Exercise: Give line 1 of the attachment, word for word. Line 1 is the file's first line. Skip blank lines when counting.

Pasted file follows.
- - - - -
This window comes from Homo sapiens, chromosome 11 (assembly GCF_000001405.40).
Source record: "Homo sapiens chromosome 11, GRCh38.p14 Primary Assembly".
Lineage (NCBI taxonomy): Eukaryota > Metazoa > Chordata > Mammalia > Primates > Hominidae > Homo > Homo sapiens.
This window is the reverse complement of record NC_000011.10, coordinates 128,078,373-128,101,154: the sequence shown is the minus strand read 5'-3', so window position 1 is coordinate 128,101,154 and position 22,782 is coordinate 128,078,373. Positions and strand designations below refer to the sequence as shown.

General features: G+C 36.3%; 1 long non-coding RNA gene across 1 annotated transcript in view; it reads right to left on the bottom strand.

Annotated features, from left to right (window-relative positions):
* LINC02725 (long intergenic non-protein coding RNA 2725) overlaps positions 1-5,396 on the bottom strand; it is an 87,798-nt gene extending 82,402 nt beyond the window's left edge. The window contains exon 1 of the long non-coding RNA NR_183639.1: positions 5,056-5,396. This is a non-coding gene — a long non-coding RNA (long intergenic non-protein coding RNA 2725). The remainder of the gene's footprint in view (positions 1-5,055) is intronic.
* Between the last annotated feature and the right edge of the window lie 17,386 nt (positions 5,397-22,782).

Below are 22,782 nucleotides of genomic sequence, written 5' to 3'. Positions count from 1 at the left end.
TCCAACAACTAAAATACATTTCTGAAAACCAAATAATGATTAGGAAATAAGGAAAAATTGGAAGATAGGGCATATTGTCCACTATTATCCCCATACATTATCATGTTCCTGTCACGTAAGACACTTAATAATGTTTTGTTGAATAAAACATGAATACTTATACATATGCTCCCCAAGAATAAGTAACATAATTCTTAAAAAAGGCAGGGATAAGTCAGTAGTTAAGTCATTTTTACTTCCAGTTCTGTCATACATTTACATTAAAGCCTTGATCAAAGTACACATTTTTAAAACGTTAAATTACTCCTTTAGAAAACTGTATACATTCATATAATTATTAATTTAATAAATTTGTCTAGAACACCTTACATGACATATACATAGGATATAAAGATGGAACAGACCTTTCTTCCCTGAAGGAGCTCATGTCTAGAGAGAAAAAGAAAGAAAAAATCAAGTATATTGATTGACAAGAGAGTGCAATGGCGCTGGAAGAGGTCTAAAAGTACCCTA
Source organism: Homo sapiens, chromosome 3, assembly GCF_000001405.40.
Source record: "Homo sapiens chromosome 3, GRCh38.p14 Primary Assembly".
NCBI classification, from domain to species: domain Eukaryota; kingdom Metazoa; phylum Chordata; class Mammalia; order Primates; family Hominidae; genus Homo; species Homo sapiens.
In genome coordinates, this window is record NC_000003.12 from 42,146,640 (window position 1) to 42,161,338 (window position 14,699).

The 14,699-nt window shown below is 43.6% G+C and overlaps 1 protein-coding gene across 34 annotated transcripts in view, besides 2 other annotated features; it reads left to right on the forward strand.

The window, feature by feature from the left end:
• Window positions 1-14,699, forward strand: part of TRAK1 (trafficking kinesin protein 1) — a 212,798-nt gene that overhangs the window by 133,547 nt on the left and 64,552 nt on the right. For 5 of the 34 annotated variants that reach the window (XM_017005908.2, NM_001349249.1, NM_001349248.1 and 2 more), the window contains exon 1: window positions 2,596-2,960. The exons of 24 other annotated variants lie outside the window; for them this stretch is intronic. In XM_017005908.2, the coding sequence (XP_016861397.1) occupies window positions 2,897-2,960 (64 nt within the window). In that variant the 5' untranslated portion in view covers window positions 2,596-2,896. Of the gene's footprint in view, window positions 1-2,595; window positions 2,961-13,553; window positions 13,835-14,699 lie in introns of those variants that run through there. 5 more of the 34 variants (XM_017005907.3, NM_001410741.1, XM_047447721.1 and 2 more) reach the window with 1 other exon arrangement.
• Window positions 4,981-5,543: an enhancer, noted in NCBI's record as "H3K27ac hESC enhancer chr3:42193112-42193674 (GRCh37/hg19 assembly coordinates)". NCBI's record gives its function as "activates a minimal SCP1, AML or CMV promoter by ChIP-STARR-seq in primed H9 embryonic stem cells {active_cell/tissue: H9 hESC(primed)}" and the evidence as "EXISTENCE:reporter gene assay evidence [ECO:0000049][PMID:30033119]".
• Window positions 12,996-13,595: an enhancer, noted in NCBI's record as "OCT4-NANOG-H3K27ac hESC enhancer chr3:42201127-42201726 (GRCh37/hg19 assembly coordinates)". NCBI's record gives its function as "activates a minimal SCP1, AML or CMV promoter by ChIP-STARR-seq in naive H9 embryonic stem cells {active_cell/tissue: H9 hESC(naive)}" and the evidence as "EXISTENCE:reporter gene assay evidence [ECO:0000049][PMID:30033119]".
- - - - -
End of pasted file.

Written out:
This window comes from Homo sapiens, chromosome 11 (assembly GCF_000001405.40).